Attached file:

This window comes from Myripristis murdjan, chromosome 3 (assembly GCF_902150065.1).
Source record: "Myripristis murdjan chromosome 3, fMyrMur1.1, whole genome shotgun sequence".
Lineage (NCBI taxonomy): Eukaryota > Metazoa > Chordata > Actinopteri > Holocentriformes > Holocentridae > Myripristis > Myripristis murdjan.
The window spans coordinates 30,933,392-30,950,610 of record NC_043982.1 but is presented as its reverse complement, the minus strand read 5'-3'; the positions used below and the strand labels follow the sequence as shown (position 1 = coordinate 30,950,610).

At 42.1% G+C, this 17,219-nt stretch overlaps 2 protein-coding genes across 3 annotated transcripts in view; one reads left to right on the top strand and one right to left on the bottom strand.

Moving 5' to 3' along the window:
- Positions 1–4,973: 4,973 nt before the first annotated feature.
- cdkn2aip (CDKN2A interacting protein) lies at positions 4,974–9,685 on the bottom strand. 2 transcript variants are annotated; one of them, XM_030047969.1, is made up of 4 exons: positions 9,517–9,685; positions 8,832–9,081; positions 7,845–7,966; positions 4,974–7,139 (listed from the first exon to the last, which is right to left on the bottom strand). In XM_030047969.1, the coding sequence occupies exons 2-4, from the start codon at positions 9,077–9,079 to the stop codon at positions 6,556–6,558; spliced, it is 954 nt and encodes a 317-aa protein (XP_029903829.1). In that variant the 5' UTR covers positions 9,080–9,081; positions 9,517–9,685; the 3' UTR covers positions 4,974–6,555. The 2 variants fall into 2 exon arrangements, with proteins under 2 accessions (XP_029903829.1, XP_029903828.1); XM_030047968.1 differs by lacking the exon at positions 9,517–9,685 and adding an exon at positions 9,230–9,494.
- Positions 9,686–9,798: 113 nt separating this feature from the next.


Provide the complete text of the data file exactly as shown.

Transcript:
This window comes from Myripristis murdjan, chromosome 3 (assembly GCF_902150065.1).
Source record: "Myripristis murdjan chromosome 3, fMyrMur1.1, whole genome shotgun sequence".
Lineage (NCBI taxonomy): Eukaryota > Metazoa > Chordata > Actinopteri > Holocentriformes > Holocentridae > Myripristis > Myripristis murdjan.
The window spans coordinates 30,933,392-30,950,610 of record NC_043982.1 but is presented as its reverse complement, the minus strand read 5'-3'; the positions used below and the strand labels follow the sequence as shown (position 1 = coordinate 30,950,610).

At 42.1% G+C, this 17,219-nt stretch overlaps 2 protein-coding genes across 3 annotated transcripts in view; one reads left to right on the top strand and one right to left on the bottom strand.

Moving 5' to 3' along the window:
- Positions 1–4,973: 4,973 nt before the first annotated feature.
- cdkn2aip (CDKN2A interacting protein) lies at positions 4,974–9,685 on the bottom strand. 2 transcript variants are annotated; one of them, XM_030047969.1, is made up of 4 exons: positions 9,517–9,685; positions 8,832–9,081; positions 7,845–7,966; positions 4,974–7,139 (listed from the first exon to the last, which is right to left on the bottom strand). In XM_030047969.1, the coding sequence occupies exons 2-4, from the start codon at positions 9,077–9,079 to the stop codon at positions 6,556–6,558; spliced, it is 954 nt and encodes a 317-aa protein (XP_029903829.1). In that variant the 5' UTR covers positions 9,080–9,081; positions 9,517–9,685; the 3' UTR covers positions 4,974–6,555. The 2 variants fall into 2 exon arrangements, with proteins under 2 accessions (XP_029903829.1, XP_029903828.1); XM_030047968.1 differs by lacking the exon at positions 9,517–9,685 and adding an exon at positions 9,230–9,494.
- Positions 9,686–9,798: 113 nt separating this feature from the next.